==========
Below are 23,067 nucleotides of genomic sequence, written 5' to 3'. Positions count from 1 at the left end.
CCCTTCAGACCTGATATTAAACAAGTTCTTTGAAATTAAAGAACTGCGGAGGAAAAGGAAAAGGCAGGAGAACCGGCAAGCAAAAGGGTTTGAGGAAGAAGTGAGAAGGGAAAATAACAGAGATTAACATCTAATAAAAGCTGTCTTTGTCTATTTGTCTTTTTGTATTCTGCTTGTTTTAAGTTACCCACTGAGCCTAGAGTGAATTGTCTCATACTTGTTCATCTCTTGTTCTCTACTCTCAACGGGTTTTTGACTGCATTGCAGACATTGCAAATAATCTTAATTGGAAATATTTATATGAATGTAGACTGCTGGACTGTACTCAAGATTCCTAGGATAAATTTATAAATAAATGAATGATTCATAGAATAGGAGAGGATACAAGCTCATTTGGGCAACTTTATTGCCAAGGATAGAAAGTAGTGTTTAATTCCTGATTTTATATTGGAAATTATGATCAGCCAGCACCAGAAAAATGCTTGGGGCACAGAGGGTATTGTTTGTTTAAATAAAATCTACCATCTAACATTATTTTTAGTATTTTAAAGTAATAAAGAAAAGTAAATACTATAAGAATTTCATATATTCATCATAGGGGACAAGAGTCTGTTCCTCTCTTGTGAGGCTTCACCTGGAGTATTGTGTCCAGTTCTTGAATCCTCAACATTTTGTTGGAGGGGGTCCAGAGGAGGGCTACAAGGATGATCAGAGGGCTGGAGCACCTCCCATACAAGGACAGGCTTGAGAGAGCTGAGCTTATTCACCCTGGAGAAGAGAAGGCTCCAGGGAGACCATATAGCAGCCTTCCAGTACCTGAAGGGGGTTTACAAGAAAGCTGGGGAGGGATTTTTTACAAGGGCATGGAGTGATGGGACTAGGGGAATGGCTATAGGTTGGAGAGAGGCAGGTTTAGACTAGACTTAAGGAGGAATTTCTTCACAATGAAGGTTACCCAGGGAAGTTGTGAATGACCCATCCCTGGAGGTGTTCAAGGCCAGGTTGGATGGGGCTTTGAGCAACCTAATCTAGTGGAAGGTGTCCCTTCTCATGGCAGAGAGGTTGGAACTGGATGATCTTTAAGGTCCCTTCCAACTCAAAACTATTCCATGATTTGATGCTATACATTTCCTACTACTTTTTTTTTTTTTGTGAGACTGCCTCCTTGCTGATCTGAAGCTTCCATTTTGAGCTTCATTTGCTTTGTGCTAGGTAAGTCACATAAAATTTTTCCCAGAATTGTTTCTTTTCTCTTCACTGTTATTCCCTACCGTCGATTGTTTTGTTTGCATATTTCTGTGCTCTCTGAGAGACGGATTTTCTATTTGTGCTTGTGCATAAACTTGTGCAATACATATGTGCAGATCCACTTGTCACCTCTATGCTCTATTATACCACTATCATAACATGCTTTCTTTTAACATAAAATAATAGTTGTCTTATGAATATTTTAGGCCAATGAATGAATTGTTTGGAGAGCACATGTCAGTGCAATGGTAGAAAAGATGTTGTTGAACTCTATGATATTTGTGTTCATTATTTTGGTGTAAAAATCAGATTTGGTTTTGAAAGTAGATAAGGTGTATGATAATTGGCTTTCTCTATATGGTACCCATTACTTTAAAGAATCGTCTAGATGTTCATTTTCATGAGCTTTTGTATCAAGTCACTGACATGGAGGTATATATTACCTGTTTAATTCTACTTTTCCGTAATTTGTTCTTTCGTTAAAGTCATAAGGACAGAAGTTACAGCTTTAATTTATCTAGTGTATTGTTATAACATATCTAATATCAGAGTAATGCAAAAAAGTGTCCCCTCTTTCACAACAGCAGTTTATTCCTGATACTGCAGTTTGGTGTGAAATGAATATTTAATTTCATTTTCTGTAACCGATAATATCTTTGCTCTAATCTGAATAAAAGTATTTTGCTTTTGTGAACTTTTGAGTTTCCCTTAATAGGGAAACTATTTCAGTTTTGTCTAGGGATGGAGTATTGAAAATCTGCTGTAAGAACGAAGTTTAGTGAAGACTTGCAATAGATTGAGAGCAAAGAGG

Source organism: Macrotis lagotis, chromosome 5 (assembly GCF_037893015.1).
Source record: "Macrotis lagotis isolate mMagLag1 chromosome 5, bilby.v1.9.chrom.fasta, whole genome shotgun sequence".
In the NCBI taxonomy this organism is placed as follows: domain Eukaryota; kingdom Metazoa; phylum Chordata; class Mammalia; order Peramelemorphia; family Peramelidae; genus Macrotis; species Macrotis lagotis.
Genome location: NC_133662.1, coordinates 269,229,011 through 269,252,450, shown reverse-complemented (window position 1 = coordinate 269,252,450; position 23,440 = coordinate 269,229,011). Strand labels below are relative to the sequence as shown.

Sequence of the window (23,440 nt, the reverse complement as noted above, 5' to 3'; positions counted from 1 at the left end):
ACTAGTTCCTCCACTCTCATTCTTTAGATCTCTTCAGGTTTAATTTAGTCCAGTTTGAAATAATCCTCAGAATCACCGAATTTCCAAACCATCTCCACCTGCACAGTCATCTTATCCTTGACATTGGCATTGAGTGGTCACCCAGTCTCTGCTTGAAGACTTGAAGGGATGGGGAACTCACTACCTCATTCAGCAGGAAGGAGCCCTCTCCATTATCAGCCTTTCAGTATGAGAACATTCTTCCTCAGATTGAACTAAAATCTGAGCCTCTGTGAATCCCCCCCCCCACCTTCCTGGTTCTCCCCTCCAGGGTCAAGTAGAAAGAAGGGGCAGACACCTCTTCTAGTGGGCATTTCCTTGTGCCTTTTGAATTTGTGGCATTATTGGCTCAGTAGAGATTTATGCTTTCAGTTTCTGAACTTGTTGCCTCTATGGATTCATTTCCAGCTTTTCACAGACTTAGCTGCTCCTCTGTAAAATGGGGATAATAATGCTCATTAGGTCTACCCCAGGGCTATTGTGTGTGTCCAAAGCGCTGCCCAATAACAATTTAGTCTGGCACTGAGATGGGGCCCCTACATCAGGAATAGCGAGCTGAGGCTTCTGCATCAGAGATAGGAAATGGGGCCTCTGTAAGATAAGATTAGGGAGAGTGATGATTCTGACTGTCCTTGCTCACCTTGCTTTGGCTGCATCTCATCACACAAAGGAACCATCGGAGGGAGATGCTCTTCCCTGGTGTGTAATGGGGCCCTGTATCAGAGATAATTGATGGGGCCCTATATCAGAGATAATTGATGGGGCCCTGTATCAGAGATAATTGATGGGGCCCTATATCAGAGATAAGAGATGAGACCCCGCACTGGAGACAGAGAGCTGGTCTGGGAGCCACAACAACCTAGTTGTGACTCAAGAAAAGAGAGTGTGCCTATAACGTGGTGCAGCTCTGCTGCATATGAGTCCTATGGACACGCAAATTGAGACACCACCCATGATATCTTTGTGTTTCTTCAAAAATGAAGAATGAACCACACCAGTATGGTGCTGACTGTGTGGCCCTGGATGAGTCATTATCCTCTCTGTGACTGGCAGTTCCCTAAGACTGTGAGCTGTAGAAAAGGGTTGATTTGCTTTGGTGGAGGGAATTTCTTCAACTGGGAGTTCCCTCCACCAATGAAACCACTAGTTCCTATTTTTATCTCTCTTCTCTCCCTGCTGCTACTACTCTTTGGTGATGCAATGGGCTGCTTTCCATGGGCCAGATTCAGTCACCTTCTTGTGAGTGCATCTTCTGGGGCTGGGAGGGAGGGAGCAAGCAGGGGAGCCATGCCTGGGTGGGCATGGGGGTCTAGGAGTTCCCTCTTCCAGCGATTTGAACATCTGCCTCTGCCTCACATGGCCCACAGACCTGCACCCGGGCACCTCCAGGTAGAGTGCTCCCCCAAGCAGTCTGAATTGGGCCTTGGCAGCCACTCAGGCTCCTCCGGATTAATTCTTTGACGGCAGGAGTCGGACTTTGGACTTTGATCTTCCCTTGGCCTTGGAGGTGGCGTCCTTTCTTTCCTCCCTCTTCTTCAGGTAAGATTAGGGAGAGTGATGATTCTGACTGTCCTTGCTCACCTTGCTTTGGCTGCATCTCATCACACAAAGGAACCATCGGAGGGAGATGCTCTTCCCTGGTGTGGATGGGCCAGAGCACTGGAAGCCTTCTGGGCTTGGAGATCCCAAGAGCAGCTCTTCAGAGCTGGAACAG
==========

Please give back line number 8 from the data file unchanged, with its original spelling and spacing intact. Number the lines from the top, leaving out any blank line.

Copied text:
ACTAGTTCCTCCACTCTCATTCTTTAGATCTCTTCAGGTTTAATTTAGTCCAGTTTGAAATAATCCTCAGAATCACCGAATTTCCAAACCATCTCCACCTGCACAGTCATCTTATCCTTGACATTGGCATTGAGTGGTCACCCAGTCTCTGCTTGAAGACTTGAAGGGATGGGGAACTCACTACCTCATTCAGCAGGAAGGAGCCCTCTCCATTATCAGCCTTTCAGTATGAGAACATTCTTCCTCAGATTGAACTAAAATCTGAGCCTCTGTGAATCCCCCCCCCCACCTTCCTGGTTCTCCCCTCCAGGGTCAAGTAGAAAGAAGGGGCAGACACCTCTTCTAGTGGGCATTTCCTTGTGCCTTTTGAATTTGTGGCATTATTGGCTCAGTAGAGATTTATGCTTTCAGTTTCTGAACTTGTTGCCTCTATGGATTCATTTCCAGCTTTTCACAGACTTAGCTGCTCCTCTGTAAAATGGGGATAATAATGCTCATTAGGTCTACCCCAGGGCTATTGTGTGTGTCCAAAGCGCTGCCCAATAACAATTTAGTCTGGCACTGAGATGGGGCCCCTACATCAGGAATAGCGAGCTGAGGCTTCTGCATCAGAGATAGGAAATGGGGCCTCTGTAAGATAAGATTAGGGAGAGTGATGATTCTGACTGTCCTTGCTCACCTTGCTTTGGCTGCATCTCATCACACAAAGGAACCATCGGAGGGAGATGCTCTTCCCTGGTGTGTAATGGGGCCCTGTATCAGAGATAATTGATGGGGCCCTATATCAGAGATAATTGATGGGGCCCTGTATCAGAGATAATTGATGGGGCCCTATATCAGAGATAAGAGATGAGACCCCGCACTGGAGACAGAGAGCTGGTCTGGGAGCCACAACAACCTAGTTGTGACTCAAGAAAAGAGAGTGTGCCTATAACGTGGTGCAGCTCTGCTGCATATGAGTCCTATGGACACGCAAATTGAGACACCACCCATGATATCTTTGTGTTTCTTCAAAAATGAAGAATGAACCACACCAGTATGGTGCTGACTGTGTGGCCCTGGATGAGTCATTATCCTCTCTGTGACTGGCAGTTCCCTAAGACTGTGAGCTGTAGAAAAGGGTTGATTTGCTTTGGTGGAGGGAATTTCTTCAACTGGGAGTTCCCTCCACCAATGAAACCACTAGTTCCTATTTTTATCTCTCTTCTCTCCCTGCTGCTACTACTCTTTGGTGATGCAATGGGCTGCTTTCCATGGGCCAGATTCAGTCACCTTCTTGTGAGTGCATCTTCTGGGGCTGGGAGGGAGGGAGCAAGCAGGGGAGCCATGCCTGGGTGGGCATGGGGGTCTAGGAGTTCCCTCTTCCAGCGATTTGAACATCTGCCTCTGCCTCACATGGCCCACAGACCTGCACCCGGGCACCTCCAGGTAGAGTGCTCCCCCAAGCAGTCTGAATTGGGCCTTGGCAGCCACTCAGGCTCCTCCGGATTAATTCTTTGACGGCAGGAGTCGGACTTTGGACTTTGATCTTCCCTTGGCCTTGGAGGTGGCGTCCTTTCTTTCCTCCCTCTTCTTCAGGTAAGATTAGGGAGAGTGATGATTCTGACTGTCCTTGCTCACCTTGCTTTGGCTGCATCTCATCACACAAAGGAACCATCGGAGGGAGATGCTCTTCCCTGGTGTGGATGGGCCAGAGCACTGGAAGCCTTCTGGGCTTGGAGATCCCAAGAGCAGCTCTTCAGAGCTGGAACAG